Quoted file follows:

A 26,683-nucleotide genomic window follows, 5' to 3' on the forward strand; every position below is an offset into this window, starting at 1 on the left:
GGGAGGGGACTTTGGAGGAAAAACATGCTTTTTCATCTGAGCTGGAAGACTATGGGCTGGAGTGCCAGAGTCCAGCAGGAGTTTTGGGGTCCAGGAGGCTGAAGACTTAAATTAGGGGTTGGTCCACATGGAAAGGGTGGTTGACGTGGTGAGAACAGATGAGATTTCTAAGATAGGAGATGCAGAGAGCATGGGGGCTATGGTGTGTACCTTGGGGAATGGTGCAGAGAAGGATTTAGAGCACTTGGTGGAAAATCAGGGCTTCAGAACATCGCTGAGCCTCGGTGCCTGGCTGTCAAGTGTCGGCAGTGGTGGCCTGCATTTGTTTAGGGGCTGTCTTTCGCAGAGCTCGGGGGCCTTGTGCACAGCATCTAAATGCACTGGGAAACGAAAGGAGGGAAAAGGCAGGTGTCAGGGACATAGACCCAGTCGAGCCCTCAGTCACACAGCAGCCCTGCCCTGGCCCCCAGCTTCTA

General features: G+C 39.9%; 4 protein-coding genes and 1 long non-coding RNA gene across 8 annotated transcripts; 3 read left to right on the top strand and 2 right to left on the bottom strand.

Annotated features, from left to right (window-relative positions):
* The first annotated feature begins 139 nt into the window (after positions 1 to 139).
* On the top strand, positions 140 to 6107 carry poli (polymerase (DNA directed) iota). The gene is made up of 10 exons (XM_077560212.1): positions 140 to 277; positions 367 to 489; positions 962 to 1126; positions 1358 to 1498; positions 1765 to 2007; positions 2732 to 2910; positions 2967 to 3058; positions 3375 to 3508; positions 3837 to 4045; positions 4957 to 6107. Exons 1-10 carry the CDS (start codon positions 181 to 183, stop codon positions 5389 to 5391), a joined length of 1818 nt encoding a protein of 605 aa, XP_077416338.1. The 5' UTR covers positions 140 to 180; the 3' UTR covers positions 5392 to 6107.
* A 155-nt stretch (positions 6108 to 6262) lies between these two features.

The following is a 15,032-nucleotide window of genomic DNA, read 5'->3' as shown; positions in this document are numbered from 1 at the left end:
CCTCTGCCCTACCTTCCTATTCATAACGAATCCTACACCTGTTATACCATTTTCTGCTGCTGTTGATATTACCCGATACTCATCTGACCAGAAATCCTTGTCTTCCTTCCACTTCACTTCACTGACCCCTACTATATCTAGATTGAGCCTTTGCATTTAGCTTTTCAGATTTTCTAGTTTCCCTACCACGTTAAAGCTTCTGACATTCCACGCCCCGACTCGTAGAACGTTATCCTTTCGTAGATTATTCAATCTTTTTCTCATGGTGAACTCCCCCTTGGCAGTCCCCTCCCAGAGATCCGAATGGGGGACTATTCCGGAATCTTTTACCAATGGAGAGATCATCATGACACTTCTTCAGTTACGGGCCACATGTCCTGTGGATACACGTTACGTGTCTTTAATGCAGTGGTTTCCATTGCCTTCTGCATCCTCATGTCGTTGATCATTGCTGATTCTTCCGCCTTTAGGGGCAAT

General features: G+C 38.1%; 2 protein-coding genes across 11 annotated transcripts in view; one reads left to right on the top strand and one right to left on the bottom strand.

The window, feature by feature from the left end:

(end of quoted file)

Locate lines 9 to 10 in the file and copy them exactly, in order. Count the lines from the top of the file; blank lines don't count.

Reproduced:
CCTCTGCCCTACCTTCCTATTCATAACGAATCCTACACCTGTTATACCATTTTCTGCTGCTGTTGATATTACCCGATACTCATCTGACCAGAAATCCTTGTCTTCCTTCCACTTCACTTCACTGACCCCTACTATATCTAGATTGAGCCTTTGCATTTAGCTTTTCAGATTTTCTAGTTTCCCTACCACGTTAAAGCTTCTGACATTCCACGCCCCGACTCGTAGAACGTTATCCTTTCGTAGATTATTCAATCTTTTTCTCATGGTGAACTCCCCCTTGGCAGTCCCCTCCCAGAGATCCGAATGGGGGACTATTCCGGAATCTTTTACCAATGGAGAGATCATCATGACACTTCTTCAGTTACGGGCCACATGTCCTGTGGATACACGTTACGTGTCTTTAATGCAGTGGTTTCCATTGCCTTCTGCATCCTCATGTCGTTGATCATTGCTGATTCTTCCGCCTTTAGGGGCAAT

General features: G+C 38.1%; 2 protein-coding genes across 11 annotated transcripts in view; one reads left to right on the top strand and one right to left on the bottom strand.